I think it’s important to see the ways Voldemort’s evil creates these cycles, children taken from their parents and parents taken from their children, again and again. I think it’s an important sobering note in the victory—yes, this time Voldemort is really dead, but there’s another baby this time, another infant who will never know his beautiful, wonderful parents because of Voldemort and his message of hate and violence. Another child who will grow up wondering where he came from, what his parents were like, what would be different if they were alive.
 
But it’s also beautiful that Teddy will have such a different experience. And his experience will not be different because Voldemort is “really gone.” His experience will be different because his grandmother will tell him about his brilliant mom. Because Harry will tell him about his wonderful dad. Because Harry will help him deal with his pain and loss, be a sympathetic ear who understands what it’s like to grow up without your parents. Because the Weasleys will welcome him as another grandchild, and he’ll grow up with Victoire to throw dirt at, and James as a little brother. His experience won’t be different because Harry won a war, it will be different because of love.
 
That’s the whole story of Harry Potter. Sometimes we have to fight for what’s right, but what really makes life worth living and what really changes the world isn’t magic or power or moral superiority. It’s love.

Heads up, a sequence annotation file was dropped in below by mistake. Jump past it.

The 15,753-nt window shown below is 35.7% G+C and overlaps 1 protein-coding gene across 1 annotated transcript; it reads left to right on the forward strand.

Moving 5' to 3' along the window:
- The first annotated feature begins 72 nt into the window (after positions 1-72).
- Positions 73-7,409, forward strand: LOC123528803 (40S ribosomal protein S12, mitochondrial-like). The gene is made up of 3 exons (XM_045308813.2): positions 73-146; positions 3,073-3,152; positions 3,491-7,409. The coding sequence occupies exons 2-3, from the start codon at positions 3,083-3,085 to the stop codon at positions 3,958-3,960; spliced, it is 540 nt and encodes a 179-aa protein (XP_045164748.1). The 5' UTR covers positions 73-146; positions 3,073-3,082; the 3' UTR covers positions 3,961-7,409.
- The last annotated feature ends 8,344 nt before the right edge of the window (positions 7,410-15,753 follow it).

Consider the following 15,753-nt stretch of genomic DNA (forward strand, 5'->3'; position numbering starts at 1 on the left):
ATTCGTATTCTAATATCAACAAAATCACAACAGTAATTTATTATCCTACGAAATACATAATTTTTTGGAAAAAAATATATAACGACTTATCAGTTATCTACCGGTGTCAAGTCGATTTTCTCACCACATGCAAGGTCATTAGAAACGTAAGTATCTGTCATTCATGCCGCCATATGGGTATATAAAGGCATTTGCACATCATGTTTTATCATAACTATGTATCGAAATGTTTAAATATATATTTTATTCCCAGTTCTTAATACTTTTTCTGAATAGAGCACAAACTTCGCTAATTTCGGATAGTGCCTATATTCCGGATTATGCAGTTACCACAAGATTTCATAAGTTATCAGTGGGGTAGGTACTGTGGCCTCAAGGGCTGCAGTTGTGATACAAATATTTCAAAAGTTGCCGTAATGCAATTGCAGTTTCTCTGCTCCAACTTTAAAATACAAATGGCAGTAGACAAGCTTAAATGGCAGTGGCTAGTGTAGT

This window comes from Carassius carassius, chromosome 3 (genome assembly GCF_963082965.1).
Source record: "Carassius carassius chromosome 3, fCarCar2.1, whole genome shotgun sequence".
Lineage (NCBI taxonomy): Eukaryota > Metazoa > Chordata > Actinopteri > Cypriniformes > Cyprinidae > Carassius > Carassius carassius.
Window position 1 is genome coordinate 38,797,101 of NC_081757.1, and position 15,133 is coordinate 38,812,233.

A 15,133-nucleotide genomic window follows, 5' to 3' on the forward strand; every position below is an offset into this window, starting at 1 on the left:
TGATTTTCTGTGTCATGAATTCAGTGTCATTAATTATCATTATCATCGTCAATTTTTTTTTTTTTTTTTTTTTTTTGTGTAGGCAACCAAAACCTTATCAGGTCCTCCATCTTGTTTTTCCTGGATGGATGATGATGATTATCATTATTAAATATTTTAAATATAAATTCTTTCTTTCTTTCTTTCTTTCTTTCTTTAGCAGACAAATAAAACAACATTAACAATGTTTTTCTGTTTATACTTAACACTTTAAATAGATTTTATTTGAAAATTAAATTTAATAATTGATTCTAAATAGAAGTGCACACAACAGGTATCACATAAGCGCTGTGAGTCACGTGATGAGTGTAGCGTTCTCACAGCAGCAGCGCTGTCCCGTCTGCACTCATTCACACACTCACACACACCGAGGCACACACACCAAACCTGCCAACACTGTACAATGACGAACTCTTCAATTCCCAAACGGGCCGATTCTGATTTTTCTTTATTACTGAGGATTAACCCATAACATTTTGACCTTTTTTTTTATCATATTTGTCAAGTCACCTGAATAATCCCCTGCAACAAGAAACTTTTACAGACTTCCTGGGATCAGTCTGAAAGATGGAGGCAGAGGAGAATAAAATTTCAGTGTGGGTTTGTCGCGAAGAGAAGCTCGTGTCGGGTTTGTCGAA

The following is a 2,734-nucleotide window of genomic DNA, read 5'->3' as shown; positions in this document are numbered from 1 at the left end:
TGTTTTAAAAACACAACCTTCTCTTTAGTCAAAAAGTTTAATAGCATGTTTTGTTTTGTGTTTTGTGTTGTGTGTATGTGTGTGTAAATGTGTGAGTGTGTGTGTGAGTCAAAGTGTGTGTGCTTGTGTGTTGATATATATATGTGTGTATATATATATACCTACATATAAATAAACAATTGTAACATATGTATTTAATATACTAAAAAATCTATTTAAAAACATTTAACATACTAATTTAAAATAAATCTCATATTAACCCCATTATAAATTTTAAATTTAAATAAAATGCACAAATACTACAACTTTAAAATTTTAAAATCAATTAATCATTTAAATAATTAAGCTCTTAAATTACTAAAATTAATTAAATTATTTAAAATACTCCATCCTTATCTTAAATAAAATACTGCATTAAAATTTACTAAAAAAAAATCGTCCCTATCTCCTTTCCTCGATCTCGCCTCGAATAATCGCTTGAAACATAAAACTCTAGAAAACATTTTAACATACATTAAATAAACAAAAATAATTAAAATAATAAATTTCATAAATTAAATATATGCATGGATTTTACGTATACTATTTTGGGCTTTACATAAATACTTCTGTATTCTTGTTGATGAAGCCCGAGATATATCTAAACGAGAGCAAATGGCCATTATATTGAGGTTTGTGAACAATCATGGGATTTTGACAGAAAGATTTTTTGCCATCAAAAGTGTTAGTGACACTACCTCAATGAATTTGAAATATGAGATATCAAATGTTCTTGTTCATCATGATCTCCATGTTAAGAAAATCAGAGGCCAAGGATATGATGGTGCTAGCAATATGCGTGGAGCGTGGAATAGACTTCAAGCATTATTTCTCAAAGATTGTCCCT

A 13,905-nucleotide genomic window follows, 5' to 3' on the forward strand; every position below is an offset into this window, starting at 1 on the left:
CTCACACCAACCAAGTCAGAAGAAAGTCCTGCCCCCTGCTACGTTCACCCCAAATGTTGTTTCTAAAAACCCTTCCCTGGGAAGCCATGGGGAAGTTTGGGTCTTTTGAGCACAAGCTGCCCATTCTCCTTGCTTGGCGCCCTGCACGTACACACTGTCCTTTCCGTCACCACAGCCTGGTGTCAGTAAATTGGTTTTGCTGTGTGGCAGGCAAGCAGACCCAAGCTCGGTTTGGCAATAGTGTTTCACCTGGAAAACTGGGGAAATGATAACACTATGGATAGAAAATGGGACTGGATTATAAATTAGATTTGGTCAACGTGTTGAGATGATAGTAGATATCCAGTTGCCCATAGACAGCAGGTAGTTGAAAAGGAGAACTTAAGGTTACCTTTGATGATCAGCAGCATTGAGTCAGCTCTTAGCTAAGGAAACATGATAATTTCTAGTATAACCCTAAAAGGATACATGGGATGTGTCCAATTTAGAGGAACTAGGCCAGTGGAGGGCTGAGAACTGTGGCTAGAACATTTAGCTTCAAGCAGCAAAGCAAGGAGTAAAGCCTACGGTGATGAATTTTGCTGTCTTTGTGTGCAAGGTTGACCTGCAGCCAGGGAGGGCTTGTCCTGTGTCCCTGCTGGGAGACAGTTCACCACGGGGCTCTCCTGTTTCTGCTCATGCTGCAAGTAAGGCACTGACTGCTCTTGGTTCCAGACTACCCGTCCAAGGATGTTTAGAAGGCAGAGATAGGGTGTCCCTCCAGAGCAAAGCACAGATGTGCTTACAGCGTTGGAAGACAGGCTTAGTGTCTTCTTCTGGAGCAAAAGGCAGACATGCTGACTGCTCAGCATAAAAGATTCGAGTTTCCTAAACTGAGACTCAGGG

My Least Favorite Trope (and this post will include spoilers for The Lego Movie, Guardians of the Galaxy, The Matrix, Western Civilization, and—cod help me—Bulletproof Monk*.) is the thing where there’s an awesome, smart, wonderful, powerful female character who by all rights ought to be the Chosen One and the hero of the movie, who is tasked with taking care of some generally ineffectual male character who is, for reasons of wish fulfillment, actually the person the film focuses on. She mentors him, she teaches him, and she inevitably becomes his girlfriend… and he gets the job she wanted: he gets to be the Chosen One even though she’s obviously far more qualified. And all he has to do to get it and deserve it is Man Up and Take Responsibility.

And that’s it. Every god-damned time. The mere fact of naming the films above and naming the trope gives away the entire plot and character arc of every single movie.

Elizabeth Bear - My Least Favorite Trope (via feministquotes)